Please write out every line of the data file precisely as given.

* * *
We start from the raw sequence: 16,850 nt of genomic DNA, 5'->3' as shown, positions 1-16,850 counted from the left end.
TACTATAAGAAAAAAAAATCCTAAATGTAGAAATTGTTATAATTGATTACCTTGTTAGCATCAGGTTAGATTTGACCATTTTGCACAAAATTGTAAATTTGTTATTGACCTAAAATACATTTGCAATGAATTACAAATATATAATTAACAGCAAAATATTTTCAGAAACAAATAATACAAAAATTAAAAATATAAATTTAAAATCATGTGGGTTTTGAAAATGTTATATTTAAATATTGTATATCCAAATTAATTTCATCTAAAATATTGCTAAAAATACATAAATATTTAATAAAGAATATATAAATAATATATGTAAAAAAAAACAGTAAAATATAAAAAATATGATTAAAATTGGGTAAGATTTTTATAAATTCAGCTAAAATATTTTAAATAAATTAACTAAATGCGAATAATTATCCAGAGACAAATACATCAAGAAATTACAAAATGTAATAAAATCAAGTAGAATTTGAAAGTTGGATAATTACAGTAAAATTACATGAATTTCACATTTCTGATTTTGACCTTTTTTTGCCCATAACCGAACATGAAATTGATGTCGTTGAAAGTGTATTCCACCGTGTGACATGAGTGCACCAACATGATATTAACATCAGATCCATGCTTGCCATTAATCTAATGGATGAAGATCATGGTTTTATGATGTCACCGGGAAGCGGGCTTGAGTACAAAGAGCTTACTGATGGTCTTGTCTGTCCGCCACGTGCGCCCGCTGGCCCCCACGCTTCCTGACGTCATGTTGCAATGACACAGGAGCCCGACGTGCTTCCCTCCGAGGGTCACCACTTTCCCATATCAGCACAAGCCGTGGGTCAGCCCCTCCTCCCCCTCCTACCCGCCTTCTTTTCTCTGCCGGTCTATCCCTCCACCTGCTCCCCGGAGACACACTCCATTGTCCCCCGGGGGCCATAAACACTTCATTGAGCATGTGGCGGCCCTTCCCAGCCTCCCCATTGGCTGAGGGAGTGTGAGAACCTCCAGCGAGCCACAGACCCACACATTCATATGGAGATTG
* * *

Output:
We start from the raw sequence: 16,850 nt of genomic DNA, 5'->3' as shown, positions 1-16,850 counted from the left end.
TACTATAAGAAAAAAAAATCCTAAATGTAGAAATTGTTATAATTGATTACCTTGTTAGCATCAGGTTAGATTTGACCATTTTGCACAAAATTGTAAATTTGTTATTGACCTAAAATACATTTGCAATGAATTACAAATATATAATTAACAGCAAAATATTTTCAGAAACAAATAATACAAAAATTAAAAATATAAATTTAAAATCATGTGGGTTTTGAAAATGTTATATTTAAATATTGTATATCCAAATTAATTTCATCTAAAATATTGCTAAAAATACATAAATATTTAATAAAGAATATATAAATAATATATGTAAAAAAAAACAGTAAAATATAAAAAATATGATTAAAATTGGGTAAGATTTTTATAAATTCAGCTAAAATATTTTAAATAAATTAACTAAATGCGAATAATTATCCAGAGACAAATACATCAAGAAATTACAAAATGTAATAAAATCAAGTAGAATTTGAAAGTTGGATAATTACAGTAAAATTACATGAATTTCACATTTCTGATTTTGACCTTTTTTTGCCCATAACCGAACATGAAATTGATGTCGTTGAAAGTGTATTCCACCGTGTGACATGAGTGCACCAACATGATATTAACATCAGATCCATGCTTGCCATTAATCTAATGGATGAAGATCATGGTTTTATGATGTCACCGGGAAGCGGGCTTGAGTACAAAGAGCTTACTGATGGTCTTGTCTGTCCGCCACGTGCGCCCGCTGGCCCCCACGCTTCCTGACGTCATGTTGCAATGACACAGGAGCCCGACGTGCTTCCCTCCGAGGGTCACCACTTTCCCATATCAGCACAAGCCGTGGGTCAGCCCCTCCTCCCCCTCCTACCCGCCTTCTTTTCTCTGCCGGTCTATCCCTCCACCTGCTCCCCGGAGACACACTCCATTGTCCCCCGGGGGCCATAAACACTTCATTGAGCATGTGGCGGCCCTTCCCAGCCTCCCCATTGGCTGAGGGAGTGTGAGAACCTCCAGCGAGCCACAGACCCACACATTCATATGGAGATTG